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UTSA Study Warns of Security Gaps in Smart Bulbs

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Consumers spent close to $8 billion on smart bulbs last year.

Researchers have found that security gaps in smart bulbs can expose consumers to hacks.

Credit: University of Texas at San Antonio

Researchers at the University of Texas at San Antonio (UTSA) examined security holes that exist in popular smart-light brands, and found many of them could be prime targets for hackers.

Some smart bulbs connect to a home network without needed a smart home hub. If these same bulbs are also infrared-enabled, hackers can send commands via the infrared invisible light emanating from the bulbs to either steal data or spoof other connected Internet of Things devices on the home network.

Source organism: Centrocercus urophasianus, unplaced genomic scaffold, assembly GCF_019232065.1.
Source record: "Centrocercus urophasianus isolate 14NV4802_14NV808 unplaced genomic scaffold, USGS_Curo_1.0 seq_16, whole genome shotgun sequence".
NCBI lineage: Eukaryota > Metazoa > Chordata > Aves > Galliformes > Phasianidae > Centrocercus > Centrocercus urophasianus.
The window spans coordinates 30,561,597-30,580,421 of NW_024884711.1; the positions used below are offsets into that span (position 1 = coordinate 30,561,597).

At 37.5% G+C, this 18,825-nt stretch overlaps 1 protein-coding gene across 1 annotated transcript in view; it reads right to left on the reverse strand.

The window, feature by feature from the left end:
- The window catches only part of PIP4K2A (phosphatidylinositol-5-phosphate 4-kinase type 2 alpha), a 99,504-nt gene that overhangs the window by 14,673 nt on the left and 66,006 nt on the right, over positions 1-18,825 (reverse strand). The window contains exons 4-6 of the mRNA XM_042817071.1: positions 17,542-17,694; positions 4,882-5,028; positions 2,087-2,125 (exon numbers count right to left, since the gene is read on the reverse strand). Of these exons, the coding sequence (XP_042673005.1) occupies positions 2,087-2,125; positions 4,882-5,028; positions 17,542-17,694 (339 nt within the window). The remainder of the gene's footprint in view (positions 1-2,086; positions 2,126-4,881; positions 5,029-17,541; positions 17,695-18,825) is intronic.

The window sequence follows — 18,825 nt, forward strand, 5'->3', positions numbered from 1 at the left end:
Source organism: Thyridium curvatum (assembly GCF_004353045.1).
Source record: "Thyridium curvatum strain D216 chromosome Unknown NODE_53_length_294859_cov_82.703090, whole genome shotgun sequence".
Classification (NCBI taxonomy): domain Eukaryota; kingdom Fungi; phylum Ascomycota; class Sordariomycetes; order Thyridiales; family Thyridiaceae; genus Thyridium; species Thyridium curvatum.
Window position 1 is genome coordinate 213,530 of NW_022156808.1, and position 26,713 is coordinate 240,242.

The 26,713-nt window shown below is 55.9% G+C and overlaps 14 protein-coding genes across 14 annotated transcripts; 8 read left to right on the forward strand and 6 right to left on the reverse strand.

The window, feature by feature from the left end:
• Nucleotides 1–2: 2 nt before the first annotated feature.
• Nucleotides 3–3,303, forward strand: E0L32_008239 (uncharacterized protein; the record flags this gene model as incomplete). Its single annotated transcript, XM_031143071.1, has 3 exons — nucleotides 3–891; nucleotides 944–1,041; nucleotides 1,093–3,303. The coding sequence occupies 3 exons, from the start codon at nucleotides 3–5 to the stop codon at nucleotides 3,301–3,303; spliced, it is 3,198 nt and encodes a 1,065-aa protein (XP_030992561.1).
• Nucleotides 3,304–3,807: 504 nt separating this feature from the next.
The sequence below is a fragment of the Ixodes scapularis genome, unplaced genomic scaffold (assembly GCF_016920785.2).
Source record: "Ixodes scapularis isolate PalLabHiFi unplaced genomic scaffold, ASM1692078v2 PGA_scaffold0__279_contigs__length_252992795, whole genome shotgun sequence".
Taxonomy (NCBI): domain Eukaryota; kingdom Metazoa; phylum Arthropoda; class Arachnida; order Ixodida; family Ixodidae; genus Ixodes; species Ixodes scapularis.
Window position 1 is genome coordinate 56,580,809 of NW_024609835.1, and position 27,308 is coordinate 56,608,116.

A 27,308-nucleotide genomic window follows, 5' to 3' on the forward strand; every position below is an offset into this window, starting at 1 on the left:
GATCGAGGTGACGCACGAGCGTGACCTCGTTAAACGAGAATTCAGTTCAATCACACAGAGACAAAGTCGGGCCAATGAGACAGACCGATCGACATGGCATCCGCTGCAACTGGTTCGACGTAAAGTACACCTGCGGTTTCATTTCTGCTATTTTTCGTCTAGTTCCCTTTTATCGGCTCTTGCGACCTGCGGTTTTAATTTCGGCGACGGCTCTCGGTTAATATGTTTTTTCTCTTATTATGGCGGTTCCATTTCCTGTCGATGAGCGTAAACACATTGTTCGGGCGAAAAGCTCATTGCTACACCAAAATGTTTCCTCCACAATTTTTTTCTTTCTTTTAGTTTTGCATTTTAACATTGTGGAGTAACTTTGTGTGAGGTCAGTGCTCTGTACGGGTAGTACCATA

Said UTSA's Murtuza Jadliwala, "These bulbs are now poised to become a much more attractive target for exploitatio,n even though they have very simple chips."

From University of Texas at San Antonio 
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